Telling the MoJ what you think
Talking to the Ministry of Justice can often be a frustrating pastime, but there are a couple of opportunities just now to get your view across
The e-petition is an easy way for the citizen to influence government and Parliament in the UK. Using a simple tool on the .gov.uk website, people can create an e-petition about anything the government is responsible for. If it gets at least 100,000 signatures, it will be considered for debate in the House of Commons.
An e-petition called Save UK Justice has been set up and by 11 July 2013 had attracted 87,000 signatures. The e-petition reads:
“The MOJ should not proceed with their plans to reduce access to justice by depriving citizens of legal aid or the right to representation by the Solicitor of their choice.”
Even thought the MoJ consultation itself is now closed, if you would like to add your signature to the e-petition you can still do so by visiting https://submissions.epetitions.direct.gov.uk/petitions/48628 and following the link below the text to Sign this petition.
As reported in our last eWire (see http://www.jspubs.com/Experts/ewire/itemtext.cfm?ewid=238), these latest proposals are troubling very many people. If you are one of them, the e-petition is one way to add your voice to the thousands of others calling for more public scrutiny. And following the recent news about activities at GCHQ, there is probably little danger in putting your email address on the e-petition form because the Government likely already knows what you think!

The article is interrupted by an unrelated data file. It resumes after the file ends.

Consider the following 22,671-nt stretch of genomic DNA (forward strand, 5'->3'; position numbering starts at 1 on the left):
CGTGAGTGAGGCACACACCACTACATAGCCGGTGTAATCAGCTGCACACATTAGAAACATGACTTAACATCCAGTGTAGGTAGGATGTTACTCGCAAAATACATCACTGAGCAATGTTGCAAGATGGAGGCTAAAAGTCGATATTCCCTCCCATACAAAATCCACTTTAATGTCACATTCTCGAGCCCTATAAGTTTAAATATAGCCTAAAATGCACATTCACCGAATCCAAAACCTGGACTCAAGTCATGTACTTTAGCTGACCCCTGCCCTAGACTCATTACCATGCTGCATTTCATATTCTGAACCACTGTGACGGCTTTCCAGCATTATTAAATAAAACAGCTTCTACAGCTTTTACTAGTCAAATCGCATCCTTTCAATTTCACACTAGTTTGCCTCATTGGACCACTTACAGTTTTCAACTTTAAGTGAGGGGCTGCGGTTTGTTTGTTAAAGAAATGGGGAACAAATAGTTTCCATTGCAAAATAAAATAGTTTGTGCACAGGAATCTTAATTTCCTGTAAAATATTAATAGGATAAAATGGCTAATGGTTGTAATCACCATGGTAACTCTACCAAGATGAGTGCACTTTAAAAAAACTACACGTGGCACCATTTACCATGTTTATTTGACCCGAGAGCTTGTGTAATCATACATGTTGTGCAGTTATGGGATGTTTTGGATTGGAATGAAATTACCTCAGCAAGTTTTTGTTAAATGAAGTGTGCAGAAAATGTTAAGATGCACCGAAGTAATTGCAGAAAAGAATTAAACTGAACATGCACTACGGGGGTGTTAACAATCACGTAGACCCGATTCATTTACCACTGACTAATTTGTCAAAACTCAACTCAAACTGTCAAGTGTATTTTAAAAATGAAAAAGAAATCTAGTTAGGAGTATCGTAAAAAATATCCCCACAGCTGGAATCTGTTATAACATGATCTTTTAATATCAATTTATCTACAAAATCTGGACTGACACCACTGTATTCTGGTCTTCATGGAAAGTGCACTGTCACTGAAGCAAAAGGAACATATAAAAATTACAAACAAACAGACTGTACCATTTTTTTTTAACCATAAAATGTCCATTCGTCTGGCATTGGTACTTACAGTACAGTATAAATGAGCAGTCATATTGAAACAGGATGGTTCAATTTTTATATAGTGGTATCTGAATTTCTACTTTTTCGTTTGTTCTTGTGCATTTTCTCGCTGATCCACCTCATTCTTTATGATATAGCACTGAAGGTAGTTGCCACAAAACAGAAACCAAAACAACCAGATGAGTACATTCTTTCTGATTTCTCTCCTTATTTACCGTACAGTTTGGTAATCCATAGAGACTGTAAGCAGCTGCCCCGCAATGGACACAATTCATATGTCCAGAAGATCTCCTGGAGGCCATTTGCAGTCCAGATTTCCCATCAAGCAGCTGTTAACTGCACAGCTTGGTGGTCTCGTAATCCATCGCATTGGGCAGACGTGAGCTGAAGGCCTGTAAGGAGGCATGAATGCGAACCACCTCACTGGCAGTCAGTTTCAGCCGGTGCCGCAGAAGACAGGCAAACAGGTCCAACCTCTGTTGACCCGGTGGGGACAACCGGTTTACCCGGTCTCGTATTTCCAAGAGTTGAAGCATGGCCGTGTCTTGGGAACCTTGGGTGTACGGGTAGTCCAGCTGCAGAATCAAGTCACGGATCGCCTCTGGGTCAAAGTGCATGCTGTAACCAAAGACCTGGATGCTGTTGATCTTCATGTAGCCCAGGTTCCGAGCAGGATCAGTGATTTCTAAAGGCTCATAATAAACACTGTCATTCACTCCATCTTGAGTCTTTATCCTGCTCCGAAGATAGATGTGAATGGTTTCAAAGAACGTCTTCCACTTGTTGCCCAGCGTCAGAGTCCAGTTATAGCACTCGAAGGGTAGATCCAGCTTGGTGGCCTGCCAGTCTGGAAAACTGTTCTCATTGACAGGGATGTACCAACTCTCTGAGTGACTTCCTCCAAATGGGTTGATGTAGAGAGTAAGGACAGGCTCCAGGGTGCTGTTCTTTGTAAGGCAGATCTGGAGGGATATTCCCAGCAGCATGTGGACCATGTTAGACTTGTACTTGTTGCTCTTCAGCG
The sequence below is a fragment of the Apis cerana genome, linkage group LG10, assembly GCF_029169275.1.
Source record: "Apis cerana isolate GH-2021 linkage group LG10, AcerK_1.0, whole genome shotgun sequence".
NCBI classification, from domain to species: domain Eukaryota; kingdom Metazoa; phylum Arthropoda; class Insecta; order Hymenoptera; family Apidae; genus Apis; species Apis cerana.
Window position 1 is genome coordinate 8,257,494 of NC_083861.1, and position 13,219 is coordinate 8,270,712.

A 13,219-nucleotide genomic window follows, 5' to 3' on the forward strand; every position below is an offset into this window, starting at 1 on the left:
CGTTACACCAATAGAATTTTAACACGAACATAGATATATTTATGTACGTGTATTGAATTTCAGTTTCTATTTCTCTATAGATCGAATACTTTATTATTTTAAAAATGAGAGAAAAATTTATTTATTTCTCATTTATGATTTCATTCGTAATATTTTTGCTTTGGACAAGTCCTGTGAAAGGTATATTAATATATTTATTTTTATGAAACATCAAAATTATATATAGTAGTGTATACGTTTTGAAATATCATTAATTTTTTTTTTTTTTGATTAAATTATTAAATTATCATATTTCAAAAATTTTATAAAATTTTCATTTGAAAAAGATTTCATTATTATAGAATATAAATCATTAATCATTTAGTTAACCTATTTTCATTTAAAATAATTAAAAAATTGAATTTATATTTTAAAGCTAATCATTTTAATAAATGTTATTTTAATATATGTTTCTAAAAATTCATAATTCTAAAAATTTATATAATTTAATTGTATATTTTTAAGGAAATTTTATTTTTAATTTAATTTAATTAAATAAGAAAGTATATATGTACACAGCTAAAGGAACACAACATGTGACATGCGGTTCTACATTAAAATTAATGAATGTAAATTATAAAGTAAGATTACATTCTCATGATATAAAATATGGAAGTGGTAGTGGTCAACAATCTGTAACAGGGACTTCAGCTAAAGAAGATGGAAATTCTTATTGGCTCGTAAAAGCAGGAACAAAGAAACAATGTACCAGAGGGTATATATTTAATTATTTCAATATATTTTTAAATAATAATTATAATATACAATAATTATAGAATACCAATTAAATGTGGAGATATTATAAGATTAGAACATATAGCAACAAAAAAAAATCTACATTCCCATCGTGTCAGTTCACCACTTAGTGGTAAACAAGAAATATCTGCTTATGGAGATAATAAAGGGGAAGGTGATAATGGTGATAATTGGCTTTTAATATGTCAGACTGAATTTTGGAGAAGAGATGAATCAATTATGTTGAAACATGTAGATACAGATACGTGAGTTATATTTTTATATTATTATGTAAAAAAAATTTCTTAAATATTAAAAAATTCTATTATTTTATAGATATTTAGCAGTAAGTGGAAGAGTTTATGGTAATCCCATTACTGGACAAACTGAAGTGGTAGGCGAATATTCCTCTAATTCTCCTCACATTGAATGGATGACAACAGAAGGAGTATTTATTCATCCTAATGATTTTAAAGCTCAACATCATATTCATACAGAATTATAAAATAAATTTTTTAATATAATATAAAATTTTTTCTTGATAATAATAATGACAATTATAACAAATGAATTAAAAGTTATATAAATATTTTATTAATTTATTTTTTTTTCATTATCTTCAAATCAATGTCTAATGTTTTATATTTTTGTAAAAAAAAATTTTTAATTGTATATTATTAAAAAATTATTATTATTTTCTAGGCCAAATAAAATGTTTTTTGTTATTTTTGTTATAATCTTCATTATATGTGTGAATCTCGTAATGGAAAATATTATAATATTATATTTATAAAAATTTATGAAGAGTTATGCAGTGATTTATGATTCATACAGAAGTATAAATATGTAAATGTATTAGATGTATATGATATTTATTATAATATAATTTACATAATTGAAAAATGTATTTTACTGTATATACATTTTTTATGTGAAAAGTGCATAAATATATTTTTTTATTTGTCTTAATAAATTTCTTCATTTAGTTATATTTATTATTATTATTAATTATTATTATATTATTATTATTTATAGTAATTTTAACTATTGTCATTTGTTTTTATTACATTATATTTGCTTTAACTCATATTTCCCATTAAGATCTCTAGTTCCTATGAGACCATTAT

Ministry of Justice consultation on standards for expert witnesses in family courts
On 16 May, the Ministry of Justice published a consultation paper seeking views on proposals to introduce minimum standards for expert witnesses in the Family Courts in England and Wales. The consultation paper seeks views on such issues as maintaining expertise through Continuing Professional Development activities, statutory registration with an appropriate professional body, applying the standards to overseas experts, compliance with the Family Procedure Rules and Practice Directions, and seeking feedback from solicitors and the courts.
The consultation will run until 18 July 2013. You can visit https://consult.justice.gov.uk/digital-communications/expert-witnesses to find out more.